If there are two words that sum up this entire collection of sharply-drawn, memorable stories, it might be “fragile illusion.” In Tim Weed’s stories, reality often slips away. Or slips in and out of focus. Or reality, if you’re not paying attention, will reach up and grab you by the throat. The opening beauty of “Cutthroat Lake” quickly becomes a stark lesson in life and death with a “faint, dry pop.”
Self-discovery is one theme in this collection. So is loneliness. And longing—the alluring Cuban women in “The Money Pill,” the elusive Soledad on Granada in “The Foreigner” and the tempting Kate in “A Winter Break in Rome.”
Nature is a major presence and sometimes an active participant, dealing its vicious cards in random fashion. There is always movement and activity, real people putting in real work for outdoorsy pursuits or a paycheck, either way. The stories themselves move quickly, too. There’s an entire trip up river to the dense jungles and back, including a major moral quandary and a strained relationship between two scientists, in the brisk pages of “Mouth of the Tropics.”
Weed takes us to New Hampshire and Nantucket, The Andes and Venezuela, and Rome and Cuba, too. His characters are primarily young men and they are often strangers in a foreign land—even the construction worker Phil in “Scrimshaw” commutes by plane to Nantucket and marvels at the island, “an Aladdin’s lamp crescent of sand and yellow-green heath; a rich man’s playground of weathered cedar cottages and summer mansions.” (Watch for the allusions to magic, like the Aladdin reference; they are plentiful.) When there isn’t regular travel, Weed’s men drop acid, contemplate hallucinations, or ponder their own powerful dreams.
Weed sets vivid scenes with ease. The landscape is never in doubt. It’s very hard to imagine, after reading these thirteen entries, that Weed could write a story set entirely under fluorescent lights in an office building (but I wouldn’t mind seeing him try). But don’t think landscape as scenery, think landscape as character. It is frequently integrated front and center, as it is in “Diamondback Mountain” and in the most heart-pounding story here, “Keepers.”
The writing is muscular and tough, but Weed’s characters are often open to their sensitivities and vulnerabilities. (Not always; see “The Money Pill” or “Scrimshaw.”) But in stories like “The Dragon of Conchagua,” in which a former Peace Corps volunteer named John returns to Ecuador in an attempt to scale a high-altitude volcano, the main character is keenly aware of a key memory from his youth, one that involved his hiking partner Gabe, and puzzles over a fleeting apparition. John comes across a wrecked vintage Cessna, the fuselage half-consumed by pillow moss. “Kneeling to peer into the cockpit, he sensed a fast-moving object overhead and glanced up reflexively, fear gripping his gut like a fist. But apart from blue sky and a few lingering wisps of fog, there was nothing to see. Taking a deep breath, he squinted down into the cockpit. Once again, there was nothing to see.” This moment neatly foreshadows the harrowing finish with both flight and visions playing key roles.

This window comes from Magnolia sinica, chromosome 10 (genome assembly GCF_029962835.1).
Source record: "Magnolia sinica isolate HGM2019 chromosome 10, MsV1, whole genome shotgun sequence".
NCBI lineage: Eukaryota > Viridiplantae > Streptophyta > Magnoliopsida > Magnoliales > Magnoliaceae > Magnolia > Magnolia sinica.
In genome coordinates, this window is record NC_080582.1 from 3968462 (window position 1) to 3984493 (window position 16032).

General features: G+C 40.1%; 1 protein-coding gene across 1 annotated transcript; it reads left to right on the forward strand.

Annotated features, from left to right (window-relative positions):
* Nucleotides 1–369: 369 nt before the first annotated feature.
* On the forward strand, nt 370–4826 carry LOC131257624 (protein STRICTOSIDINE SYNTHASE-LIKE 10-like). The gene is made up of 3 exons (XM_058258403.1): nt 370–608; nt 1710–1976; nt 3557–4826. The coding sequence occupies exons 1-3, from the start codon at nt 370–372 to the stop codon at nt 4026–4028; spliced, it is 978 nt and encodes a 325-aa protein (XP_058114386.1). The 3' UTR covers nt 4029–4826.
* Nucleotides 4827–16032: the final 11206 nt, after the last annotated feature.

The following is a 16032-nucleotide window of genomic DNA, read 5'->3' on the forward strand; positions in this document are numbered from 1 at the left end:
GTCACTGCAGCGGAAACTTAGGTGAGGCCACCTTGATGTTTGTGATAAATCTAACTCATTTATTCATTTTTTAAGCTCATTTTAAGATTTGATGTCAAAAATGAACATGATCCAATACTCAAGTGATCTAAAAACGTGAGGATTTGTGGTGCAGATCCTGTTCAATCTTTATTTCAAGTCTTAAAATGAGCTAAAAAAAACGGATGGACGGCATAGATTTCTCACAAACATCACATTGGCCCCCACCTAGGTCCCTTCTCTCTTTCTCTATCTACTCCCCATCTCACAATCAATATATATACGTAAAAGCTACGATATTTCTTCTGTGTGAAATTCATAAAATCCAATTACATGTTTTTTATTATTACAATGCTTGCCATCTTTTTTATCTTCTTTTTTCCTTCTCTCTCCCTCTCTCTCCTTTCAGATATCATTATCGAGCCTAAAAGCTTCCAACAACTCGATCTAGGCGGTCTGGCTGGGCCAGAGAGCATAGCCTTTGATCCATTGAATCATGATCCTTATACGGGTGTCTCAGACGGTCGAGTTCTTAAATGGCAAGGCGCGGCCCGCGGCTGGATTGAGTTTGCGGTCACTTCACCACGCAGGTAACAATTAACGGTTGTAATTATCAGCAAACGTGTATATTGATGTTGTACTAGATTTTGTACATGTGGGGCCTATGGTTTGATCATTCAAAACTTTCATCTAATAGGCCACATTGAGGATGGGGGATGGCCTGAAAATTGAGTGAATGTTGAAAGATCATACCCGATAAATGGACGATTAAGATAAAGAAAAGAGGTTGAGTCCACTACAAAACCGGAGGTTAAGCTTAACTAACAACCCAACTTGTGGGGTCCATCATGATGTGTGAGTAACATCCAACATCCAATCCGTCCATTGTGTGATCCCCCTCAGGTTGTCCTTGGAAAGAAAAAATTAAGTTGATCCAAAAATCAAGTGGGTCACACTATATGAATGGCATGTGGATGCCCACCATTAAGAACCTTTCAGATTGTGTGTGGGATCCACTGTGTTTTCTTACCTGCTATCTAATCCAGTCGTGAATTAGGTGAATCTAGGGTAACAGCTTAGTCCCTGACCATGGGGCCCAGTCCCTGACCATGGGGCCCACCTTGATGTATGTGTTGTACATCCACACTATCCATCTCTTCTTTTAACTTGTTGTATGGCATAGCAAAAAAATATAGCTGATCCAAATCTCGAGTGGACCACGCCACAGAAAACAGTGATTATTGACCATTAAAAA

Immersive, visceral, and chock full of sensory detail, “A Field Guide to Murder & Fly Fishing” is a winner from first story to last. Murder? Yes, it’s here. But in the traditional sense it’s in short supply. Fly fishing? Yes, it’s here. But in the traditional sense, it’s in short supply. Like the stories within, the title of this collection is a bit of a fragile illusion.
Cons: some really awful stories that were poorly written and I wish I hadn't wanted my time.
I love books that have fishing stories. Any kind of stories or experiences with fishing. This book had some of that. Then there were stories that were just bad and others that had nothing to do with fishing. The short stories was a good idea but they need to be good stories.
Wouldn't even re-gift this book.
This book has very little of either topic other than its title.
I wonder, in this age of print to order publishing, did I receive a custom book? You still can't judge a book by its cover, or title, apparently.